When CNN’s Jeffrey Toobin offers analysis on U.S. Supreme Court nominee Elena Kagan, get used to hearing these two words:
To avoid the appearance of a conflict, Toobin informs viewers, up front, about his long friendship with the Solicitor General, which dates back to their first day at Harvard Law School in 1983. She danced at his wedding. When her mother died, he sat shiva with the family.
The on-air acknowledgment was Toobin’s idea, he says. He first informed his bosses of the connection more than a year ago, when Kagan was a finalist for the Supreme Court nomination that eventually went to Federal Appeals Court Judge Sonia Sotomayor.
Being open about the friendship “shows respect for our viewers’ intelligence,” says Toobin, author of the 2007 best-seller, “The Nine: Inside the Secret World of the Supreme Court.”
“We have no pre-existing relationship with most of the people we cover,” he explains. “This is different. I think viewers should know that, and draw their own conclusions. Presumably, I can bring some insight, based on my knowledge of the story.”
Toobin tries to bring up the link on all his segments, but “this is cable, so you’re on a lot. I wouldn’t presume to do it every time.” Often, an anchor sets him up while introducing him on a live shot.
Since President Obama announced Kagan’s nomination Monday, the media has been scrambling to come up with any personal information on the publicity-shy former Harvard Law dean.
As a law student, Kagan “was among the smartest and most socially normal people in a place of high-powered intellect,” Toobin recalls.” That’s not true for a lot of high-achieving people. She’s funny, well-informed about the world. She’s good company.”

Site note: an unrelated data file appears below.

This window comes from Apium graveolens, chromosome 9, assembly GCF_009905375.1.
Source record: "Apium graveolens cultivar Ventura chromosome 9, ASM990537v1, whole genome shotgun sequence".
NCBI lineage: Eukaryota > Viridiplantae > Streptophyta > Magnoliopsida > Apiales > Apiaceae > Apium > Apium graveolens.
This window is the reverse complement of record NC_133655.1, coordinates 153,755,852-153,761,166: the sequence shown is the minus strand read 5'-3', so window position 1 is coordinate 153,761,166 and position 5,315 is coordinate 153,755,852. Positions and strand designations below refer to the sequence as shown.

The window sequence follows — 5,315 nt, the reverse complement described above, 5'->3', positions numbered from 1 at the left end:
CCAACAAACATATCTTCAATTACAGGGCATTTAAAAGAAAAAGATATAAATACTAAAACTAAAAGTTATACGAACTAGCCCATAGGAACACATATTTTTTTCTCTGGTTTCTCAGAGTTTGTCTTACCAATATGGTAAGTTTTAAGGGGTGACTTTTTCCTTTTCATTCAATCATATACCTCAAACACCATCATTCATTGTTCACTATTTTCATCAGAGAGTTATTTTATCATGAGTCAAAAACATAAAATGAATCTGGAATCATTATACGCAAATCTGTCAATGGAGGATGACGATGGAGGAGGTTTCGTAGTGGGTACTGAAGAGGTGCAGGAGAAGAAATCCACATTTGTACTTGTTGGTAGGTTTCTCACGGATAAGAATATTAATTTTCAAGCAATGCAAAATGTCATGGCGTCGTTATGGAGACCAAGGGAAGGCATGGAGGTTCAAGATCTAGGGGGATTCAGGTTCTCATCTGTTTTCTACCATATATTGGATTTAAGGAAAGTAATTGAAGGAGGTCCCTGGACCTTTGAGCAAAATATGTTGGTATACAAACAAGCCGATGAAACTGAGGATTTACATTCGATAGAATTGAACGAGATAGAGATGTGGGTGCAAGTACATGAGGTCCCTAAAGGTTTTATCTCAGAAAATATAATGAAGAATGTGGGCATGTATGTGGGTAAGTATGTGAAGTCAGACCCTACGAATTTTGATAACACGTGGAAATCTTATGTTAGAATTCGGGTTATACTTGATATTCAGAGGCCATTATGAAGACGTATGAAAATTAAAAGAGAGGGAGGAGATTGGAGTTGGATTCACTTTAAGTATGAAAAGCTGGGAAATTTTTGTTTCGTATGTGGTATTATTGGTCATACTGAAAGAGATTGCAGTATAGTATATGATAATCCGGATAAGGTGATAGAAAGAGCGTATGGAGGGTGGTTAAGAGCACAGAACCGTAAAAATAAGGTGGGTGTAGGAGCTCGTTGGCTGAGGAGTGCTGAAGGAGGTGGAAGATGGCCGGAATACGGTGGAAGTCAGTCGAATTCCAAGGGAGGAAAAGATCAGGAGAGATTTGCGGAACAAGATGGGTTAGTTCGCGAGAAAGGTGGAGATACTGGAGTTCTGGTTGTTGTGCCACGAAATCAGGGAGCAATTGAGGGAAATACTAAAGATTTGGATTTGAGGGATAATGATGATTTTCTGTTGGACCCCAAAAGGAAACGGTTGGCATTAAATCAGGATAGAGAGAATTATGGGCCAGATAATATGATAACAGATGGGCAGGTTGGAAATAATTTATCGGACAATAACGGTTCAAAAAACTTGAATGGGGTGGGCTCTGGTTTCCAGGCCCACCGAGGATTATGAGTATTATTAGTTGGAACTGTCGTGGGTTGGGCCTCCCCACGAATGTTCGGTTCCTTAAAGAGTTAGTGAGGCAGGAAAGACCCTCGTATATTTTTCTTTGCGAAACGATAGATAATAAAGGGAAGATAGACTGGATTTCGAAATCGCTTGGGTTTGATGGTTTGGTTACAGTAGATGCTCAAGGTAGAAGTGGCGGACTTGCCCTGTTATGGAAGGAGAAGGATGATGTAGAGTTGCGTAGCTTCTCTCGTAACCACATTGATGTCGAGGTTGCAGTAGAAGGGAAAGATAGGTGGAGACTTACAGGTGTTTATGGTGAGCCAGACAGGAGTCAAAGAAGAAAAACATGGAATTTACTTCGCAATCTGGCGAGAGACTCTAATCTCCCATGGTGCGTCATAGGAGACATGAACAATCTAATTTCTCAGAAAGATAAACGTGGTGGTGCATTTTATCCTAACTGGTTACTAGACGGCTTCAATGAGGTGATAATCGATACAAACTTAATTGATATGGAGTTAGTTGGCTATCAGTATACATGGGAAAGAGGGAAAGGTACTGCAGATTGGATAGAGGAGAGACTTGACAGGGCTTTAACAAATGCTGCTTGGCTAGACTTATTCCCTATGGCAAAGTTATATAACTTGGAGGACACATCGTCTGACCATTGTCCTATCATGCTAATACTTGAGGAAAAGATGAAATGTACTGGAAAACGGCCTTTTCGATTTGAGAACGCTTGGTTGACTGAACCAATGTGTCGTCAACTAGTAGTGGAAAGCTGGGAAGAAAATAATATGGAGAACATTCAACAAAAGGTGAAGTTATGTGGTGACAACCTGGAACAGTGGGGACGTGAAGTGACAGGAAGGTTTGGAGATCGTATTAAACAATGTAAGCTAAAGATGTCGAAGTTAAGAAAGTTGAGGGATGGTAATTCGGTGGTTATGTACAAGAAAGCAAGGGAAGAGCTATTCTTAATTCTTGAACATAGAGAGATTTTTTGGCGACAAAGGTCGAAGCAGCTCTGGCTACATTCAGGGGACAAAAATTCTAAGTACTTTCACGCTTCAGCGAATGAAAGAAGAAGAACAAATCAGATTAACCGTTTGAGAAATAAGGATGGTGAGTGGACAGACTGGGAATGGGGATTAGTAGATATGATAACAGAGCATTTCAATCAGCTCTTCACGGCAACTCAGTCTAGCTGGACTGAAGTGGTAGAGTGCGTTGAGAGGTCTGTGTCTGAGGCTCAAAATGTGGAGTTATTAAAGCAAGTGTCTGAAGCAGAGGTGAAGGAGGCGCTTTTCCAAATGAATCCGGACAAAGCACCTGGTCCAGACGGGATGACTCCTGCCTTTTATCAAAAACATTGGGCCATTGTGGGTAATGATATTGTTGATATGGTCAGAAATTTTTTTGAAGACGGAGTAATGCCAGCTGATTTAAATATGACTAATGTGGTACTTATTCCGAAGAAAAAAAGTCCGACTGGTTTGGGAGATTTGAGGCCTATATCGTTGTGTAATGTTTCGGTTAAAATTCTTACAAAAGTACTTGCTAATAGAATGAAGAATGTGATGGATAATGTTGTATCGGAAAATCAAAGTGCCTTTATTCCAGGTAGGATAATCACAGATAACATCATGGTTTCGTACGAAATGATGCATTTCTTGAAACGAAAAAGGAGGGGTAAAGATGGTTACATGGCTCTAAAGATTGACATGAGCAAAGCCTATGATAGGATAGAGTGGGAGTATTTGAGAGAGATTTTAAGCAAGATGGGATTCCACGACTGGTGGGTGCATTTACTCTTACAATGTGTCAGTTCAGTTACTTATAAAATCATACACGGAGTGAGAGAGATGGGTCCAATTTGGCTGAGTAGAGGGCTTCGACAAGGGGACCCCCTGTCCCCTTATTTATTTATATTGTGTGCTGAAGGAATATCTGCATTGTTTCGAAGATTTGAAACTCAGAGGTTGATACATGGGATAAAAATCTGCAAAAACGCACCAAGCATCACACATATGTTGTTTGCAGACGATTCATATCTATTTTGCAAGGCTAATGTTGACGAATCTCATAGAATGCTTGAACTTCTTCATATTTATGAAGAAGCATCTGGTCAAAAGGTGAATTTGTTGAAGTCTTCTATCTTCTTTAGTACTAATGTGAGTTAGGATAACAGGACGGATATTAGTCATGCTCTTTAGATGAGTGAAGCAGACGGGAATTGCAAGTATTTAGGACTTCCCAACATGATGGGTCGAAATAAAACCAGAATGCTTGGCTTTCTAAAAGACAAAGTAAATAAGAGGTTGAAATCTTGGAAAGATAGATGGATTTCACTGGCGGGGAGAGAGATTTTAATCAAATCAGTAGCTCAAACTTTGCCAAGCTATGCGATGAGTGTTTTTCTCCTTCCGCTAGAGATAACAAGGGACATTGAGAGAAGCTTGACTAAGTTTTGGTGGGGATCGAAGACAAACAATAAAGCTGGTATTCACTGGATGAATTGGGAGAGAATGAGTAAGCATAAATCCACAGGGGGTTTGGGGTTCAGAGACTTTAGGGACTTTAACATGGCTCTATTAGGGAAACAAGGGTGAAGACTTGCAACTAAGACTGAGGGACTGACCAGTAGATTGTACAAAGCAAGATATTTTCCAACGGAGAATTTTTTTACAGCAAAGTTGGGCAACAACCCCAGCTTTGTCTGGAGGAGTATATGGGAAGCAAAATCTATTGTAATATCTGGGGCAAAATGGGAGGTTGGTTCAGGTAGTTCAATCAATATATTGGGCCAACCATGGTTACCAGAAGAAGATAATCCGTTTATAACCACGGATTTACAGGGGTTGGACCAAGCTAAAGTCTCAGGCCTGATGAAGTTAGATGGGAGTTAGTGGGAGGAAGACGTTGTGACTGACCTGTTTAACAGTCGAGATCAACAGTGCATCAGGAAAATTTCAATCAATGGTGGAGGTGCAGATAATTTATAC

Toobin and Kagan last kept company “not too long ago” in Washington, he says, offering no details. If she is confirmed, he understands that the friendship must be put in storage.
Kagan’s confirmation will be an easy one, he predicts. It’s all in the numbers. “You start with 59 Democrats [in the Senate.] She clearly has majority support just by showing up.” In the final tally, Kagan will score in the mid-60′s, he says.
Odds of a filibuster are slim, in Toobin’s view. “It’s hard to fathom what issue would generate enough controversy to justify” the required 40 votes. “She’s not that controversial as a person or a lawyer.”
While some criticize Kagan’s lack of judicial experience, Toobin sees it as a plus. “Diversity of background is a good thing. I think it’s terrible that there are no former governors or Senators on the court, given the range of issues they [Justices] deal with.”
Historically, the idea that one must be a judge before becoming a Supreme is a relatively new concept in the Court’s history. It wasn’t until 2005 that all nine Justices were former magistrates, Toobin says.
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